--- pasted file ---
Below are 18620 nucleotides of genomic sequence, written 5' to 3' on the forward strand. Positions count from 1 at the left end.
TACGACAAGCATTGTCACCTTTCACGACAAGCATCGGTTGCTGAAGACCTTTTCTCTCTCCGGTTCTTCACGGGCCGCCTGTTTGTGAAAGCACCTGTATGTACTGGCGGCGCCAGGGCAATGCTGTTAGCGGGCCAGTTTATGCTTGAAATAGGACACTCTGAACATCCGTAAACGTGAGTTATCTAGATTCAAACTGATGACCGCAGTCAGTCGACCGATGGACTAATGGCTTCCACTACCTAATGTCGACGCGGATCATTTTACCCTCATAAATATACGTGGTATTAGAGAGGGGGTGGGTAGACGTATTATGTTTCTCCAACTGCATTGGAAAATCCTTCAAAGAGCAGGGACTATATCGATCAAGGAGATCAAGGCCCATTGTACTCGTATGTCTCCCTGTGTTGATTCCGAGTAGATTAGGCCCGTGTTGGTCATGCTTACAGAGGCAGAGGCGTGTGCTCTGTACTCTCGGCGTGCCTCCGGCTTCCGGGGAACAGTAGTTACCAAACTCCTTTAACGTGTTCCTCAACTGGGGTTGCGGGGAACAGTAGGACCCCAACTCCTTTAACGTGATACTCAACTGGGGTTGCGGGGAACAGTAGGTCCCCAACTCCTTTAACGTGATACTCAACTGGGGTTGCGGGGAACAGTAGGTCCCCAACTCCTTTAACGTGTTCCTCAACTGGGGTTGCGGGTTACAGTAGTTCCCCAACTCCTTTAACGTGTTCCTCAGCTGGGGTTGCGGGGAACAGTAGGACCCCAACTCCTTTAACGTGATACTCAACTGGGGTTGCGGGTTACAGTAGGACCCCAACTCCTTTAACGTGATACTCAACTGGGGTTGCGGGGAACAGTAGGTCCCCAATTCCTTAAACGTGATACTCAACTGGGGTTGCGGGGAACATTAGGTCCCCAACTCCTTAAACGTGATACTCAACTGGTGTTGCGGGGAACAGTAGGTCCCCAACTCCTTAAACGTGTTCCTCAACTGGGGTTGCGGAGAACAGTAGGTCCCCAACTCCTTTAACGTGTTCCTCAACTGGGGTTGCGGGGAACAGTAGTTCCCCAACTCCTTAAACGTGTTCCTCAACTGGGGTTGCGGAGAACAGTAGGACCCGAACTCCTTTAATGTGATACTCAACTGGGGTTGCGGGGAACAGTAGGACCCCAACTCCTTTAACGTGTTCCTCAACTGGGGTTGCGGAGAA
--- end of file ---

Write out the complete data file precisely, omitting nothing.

Below are 18620 nucleotides of genomic sequence, written 5' to 3' on the forward strand. Positions count from 1 at the left end.
TACGACAAGCATTGTCACCTTTCACGACAAGCATCGGTTGCTGAAGACCTTTTCTCTCTCCGGTTCTTCACGGGCCGCCTGTTTGTGAAAGCACCTGTATGTACTGGCGGCGCCAGGGCAATGCTGTTAGCGGGCCAGTTTATGCTTGAAATAGGACACTCTGAACATCCGTAAACGTGAGTTATCTAGATTCAAACTGATGACCGCAGTCAGTCGACCGATGGACTAATGGCTTCCACTACCTAATGTCGACGCGGATCATTTTACCCTCATAAATATACGTGGTATTAGAGAGGGGGTGGGTAGACGTATTATGTTTCTCCAACTGCATTGGAAAATCCTTCAAAGAGCAGGGACTATATCGATCAAGGAGATCAAGGCCCATTGTACTCGTATGTCTCCCTGTGTTGATTCCGAGTAGATTAGGCCCGTGTTGGTCATGCTTACAGAGGCAGAGGCGTGTGCTCTGTACTCTCGGCGTGCCTCCGGCTTCCGGGGAACAGTAGTTACCAAACTCCTTTAACGTGTTCCTCAACTGGGGTTGCGGGGAACAGTAGGACCCCAACTCCTTTAACGTGATACTCAACTGGGGTTGCGGGGAACAGTAGGTCCCCAACTCCTTTAACGTGATACTCAACTGGGGTTGCGGGGAACAGTAGGTCCCCAACTCCTTTAACGTGTTCCTCAACTGGGGTTGCGGGTTACAGTAGTTCCCCAACTCCTTTAACGTGTTCCTCAGCTGGGGTTGCGGGGAACAGTAGGACCCCAACTCCTTTAACGTGATACTCAACTGGGGTTGCGGGTTACAGTAGGACCCCAACTCCTTTAACGTGATACTCAACTGGGGTTGCGGGGAACAGTAGGTCCCCAATTCCTTAAACGTGATACTCAACTGGGGTTGCGGGGAACATTAGGTCCCCAACTCCTTAAACGTGATACTCAACTGGTGTTGCGGGGAACAGTAGGTCCCCAACTCCTTAAACGTGTTCCTCAACTGGGGTTGCGGAGAACAGTAGGTCCCCAACTCCTTTAACGTGTTCCTCAACTGGGGTTGCGGGGAACAGTAGTTCCCCAACTCCTTAAACGTGTTCCTCAACTGGGGTTGCGGAGAACAGTAGGACCCGAACTCCTTTAATGTGATACTCAACTGGGGTTGCGGGGAACAGTAGGACCCCAACTCCTTTAACGTGTTCCTCAACTGGGGTTGCGGAGAA